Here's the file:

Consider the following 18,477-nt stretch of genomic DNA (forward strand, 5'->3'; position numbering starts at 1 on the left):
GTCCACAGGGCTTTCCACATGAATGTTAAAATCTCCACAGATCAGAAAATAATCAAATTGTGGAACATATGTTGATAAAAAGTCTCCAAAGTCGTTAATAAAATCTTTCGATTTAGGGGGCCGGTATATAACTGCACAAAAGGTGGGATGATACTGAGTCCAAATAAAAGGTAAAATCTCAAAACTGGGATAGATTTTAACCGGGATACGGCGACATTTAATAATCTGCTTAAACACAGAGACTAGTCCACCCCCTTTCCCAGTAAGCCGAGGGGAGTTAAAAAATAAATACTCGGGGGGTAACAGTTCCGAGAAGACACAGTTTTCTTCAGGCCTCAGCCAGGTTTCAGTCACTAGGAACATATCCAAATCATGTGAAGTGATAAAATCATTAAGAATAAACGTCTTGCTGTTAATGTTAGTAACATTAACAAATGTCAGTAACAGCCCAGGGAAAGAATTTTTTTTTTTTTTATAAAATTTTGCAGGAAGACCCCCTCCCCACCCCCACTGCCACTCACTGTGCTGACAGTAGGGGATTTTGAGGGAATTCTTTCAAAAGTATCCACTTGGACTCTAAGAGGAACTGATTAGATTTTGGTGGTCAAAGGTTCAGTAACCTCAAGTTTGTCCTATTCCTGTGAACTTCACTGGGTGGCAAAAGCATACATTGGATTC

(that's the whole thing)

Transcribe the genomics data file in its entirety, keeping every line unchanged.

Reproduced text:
Consider the following 18,477-nt stretch of genomic DNA (forward strand, 5'->3'; position numbering starts at 1 on the left):
GTCCACAGGGCTTTCCACATGAATGTTAAAATCTCCACAGATCAGAAAATAATCAAATTGTGGAACATATGTTGATAAAAAGTCTCCAAAGTCGTTAATAAAATCTTTCGATTTAGGGGGCCGGTATATAACTGCACAAAAGGTGGGATGATACTGAGTCCAAATAAAAGGTAAAATCTCAAAACTGGGATAGATTTTAACCGGGATACGGCGACATTTAATAATCTGCTTAAACACAGAGACTAGTCCACCCCCTTTCCCAGTAAGCCGAGGGGAGTTAAAAAATAAATACTCGGGGGGTAACAGTTCCGAGAAGACACAGTTTTCTTCAGGCCTCAGCCAGGTTTCAGTCACTAGGAACATATCCAAATCATGTGAAGTGATAAAATCATTAAGAATAAACGTCTTGCTGTTAATGTTAGTAACATTAACAAATGTCAGTAACAGCCCAGGGAAAGAATTTTTTTTTTTTTTATAAAATTTTGCAGGAAGACCCCCTCCCCACCCCCACTGCCACTCACTGTGCTGACAGTAGGGGATTTTGAGGGAATTCTTTCAAAAGTATCCACTTGGACTCTAAGAGGAACTGATTAGATTTTGGTGGTCAAAGGTTCAGTAACCTCAAGTTTGTCCTATTCCTGTGAACTTCACTGGGTGGCAAAAGCATACATTGGATTC